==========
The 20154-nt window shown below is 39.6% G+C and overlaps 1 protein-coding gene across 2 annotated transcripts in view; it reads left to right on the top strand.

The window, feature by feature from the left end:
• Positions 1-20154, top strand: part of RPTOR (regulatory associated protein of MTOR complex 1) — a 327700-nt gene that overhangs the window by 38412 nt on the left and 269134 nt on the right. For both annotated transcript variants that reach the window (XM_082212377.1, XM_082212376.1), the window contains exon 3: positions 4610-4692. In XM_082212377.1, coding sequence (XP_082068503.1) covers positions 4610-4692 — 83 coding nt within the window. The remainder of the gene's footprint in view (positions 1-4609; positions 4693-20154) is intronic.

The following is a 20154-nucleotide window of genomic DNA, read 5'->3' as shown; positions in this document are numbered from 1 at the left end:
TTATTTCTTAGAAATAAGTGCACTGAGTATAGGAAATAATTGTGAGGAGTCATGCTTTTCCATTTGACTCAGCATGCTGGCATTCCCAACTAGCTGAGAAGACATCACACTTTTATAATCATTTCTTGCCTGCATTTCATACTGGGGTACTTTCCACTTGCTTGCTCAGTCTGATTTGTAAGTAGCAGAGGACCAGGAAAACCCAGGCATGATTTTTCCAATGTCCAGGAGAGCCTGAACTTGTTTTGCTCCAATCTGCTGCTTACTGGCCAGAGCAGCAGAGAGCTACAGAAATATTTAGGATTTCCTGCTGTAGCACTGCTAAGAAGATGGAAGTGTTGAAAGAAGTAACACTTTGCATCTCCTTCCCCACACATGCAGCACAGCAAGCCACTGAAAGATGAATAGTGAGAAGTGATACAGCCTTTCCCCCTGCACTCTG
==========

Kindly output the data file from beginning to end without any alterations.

The 20154-nt window shown below is 39.6% G+C and overlaps 1 protein-coding gene across 2 annotated transcripts in view; it reads left to right on the top strand.

The window, feature by feature from the left end:
• Positions 1-20154, top strand: part of RPTOR (regulatory associated protein of MTOR complex 1) — a 327700-nt gene that overhangs the window by 38412 nt on the left and 269134 nt on the right. For both annotated transcript variants that reach the window (XM_082212377.1, XM_082212376.1), the window contains exon 3: positions 4610-4692. In XM_082212377.1, coding sequence (XP_082068503.1) covers positions 4610-4692 — 83 coding nt within the window. The remainder of the gene's footprint in view (positions 1-4609; positions 4693-20154) is intronic.

The following is a 20154-nucleotide window of genomic DNA, read 5'->3' as shown; positions in this document are numbered from 1 at the left end:
TTATTTCTTAGAAATAAGTGCACTGAGTATAGGAAATAATTGTGAGGAGTCATGCTTTTCCATTTGACTCAGCATGCTGGCATTCCCAACTAGCTGAGAAGACATCACACTTTTATAATCATTTCTTGCCTGCATTTCATACTGGGGTACTTTCCACTTGCTTGCTCAGTCTGATTTGTAAGTAGCAGAGGACCAGGAAAACCCAGGCATGATTTTTCCAATGTCCAGGAGAGCCTGAACTTGTTTTGCTCCAATCTGCTGCTTACTGGCCAGAGCAGCAGAGAGCTACAGAAATATTTAGGATTTCCTGCTGTAGCACTGCTAAGAAGATGGAAGTGTTGAAAGAAGTAACACTTTGCATCTCCTTCCCCACACATGCAGCACAGCAAGCCACTGAAAGATGAATAGTGAGAAGTGATACAGCCTTTCCCCCTGCACTCTG